One of my art professors compared a lot of my early work to that of Burchfield's. Not knowing who he was at the time, I looked him up and saw the similarity, though I think now my art looks rather different from his (not completely, but still different enough). But since that first comparison however I have always been interested in this great 20th century American master.
Thursday, November 25, 2010
The New Yorker has a great article about Charles Burchfield. It memorably describes him as a "one man movement." His art has something of the lonely quality of his friend, Hopper (and maybe Wyeth?), but there is a psychological, tortured side to it, which the article describes as not so much a commentary on the small towns where he lived and worked, but rather on on his own interior struggle with gloom and spiritual unease.
Wednesday, November 17, 2010
My family is moving to Maryland in a few weeks so I can serve as rector of a parish there. Moving is always traumatic for the artist. 1) There is always gobs of stuff to move. Artists tend to collect more 'junk' than your average folk... pictures, props, supplies, etc. not to mention his own work, so moving always presents a major challenge. 2) Losing a studio space (especially a nice one like I have) is very sad, because the artist gets used to his environment and to some extent it plays an important role in the creation of his work. It takes me months to acclimate to a new studio, which is quite disruptive to the artistic process. 3) While packing the artist cannot work on art or anything else very easily; packing takes up all of your time and energy. So this move, like all of them before, will be an artistic nightmare at least for the short term.
But the bright side of it is that besides being closer to family and old friends we will be living in a major metropolitan area. There will be world class museums within easy driving distance, and lots of creative stimulus. Country life is nice in moderation, but at this stage in my life I am more interested in the conveniences and excitement of the city and the suburbs.
Still, I will always remember my time here in Virginia and in this church and this gorgeous country setting with fondness and nostalgia. I thanks God for this time and for all of His blessings while here.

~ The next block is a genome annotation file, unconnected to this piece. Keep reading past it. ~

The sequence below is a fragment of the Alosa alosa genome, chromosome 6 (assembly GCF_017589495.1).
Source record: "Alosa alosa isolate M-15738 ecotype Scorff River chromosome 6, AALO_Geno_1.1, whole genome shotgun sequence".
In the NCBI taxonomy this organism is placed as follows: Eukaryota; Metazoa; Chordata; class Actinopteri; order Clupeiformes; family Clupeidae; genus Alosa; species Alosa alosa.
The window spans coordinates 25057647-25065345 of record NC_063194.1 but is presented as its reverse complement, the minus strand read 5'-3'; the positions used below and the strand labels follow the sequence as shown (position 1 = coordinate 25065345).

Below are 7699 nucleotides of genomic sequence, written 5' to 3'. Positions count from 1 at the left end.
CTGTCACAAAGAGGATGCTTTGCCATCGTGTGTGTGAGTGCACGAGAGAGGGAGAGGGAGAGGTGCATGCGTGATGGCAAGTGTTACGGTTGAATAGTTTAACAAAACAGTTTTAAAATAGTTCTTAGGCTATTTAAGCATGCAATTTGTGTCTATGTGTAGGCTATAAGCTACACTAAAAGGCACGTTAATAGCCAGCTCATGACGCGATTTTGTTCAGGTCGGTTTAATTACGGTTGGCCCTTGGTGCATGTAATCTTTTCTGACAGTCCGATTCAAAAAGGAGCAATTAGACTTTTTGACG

Tuesday, November 9, 2010
In December the family will be packing up and moving to Maryland where I will serve as rector of St. Alban's in Joppa, MD. As I am from that area, and was ordained in that parish, it is something of a homecoming. It goes without saying that I will miss everyone at my current parish of St. Francis in Virginia.
Every time a priest moves to a new parish in our church it sets off a chain reaction, where the bishop has to scramble to find a man to fill the position that is opening up. In as small a church as ours his options are limited, whereas we do not have enough priests, and whereas those who are available may not have the desire or ability to move out of state, etc. I was lucky at St. Francis because I brought in a priest from an outside jurisdiction to help out, and he was later received into our diocese, and he will be taking over for me, but he was literally the only man in the region available to take over as priest-in-charge. The parish probably would have liked a choice of who the new incumbent would be (who wouldn't?) but the reality of the situation is that there was no one else available. Other clergy and parishes are not even that fortunate.
This is why we need more men - especially young men - to commit themselves to serve as priests. Without vocations the church will die. Yet many men do not see serving as a priest - especially in continuing Anglican jurisdictions - as a viable career option because we are so small, have so few options, churches, etc. Young men want to give their lives to something that is organized, focused, thought-out, and has a plan for the future... and that has a future. Yet these qualities are what is often lacking in our churches. I am not even sure if our churches have an overall plan or strategy to attract young men to the ministry... I never hear anything about it at the few meetings we go to, or reports that are sent out. Inasmuch as we do not have a seminary - or even a dream or plan for one, and inasmuch as we have only the vaguest guidelines for preparing for Holy Orders, I can only assume that this is a very low priority for our churches.... and yet this is one thing that the church depends on to survive, and more important to fulfill her vocation to be the sacrament of salvation.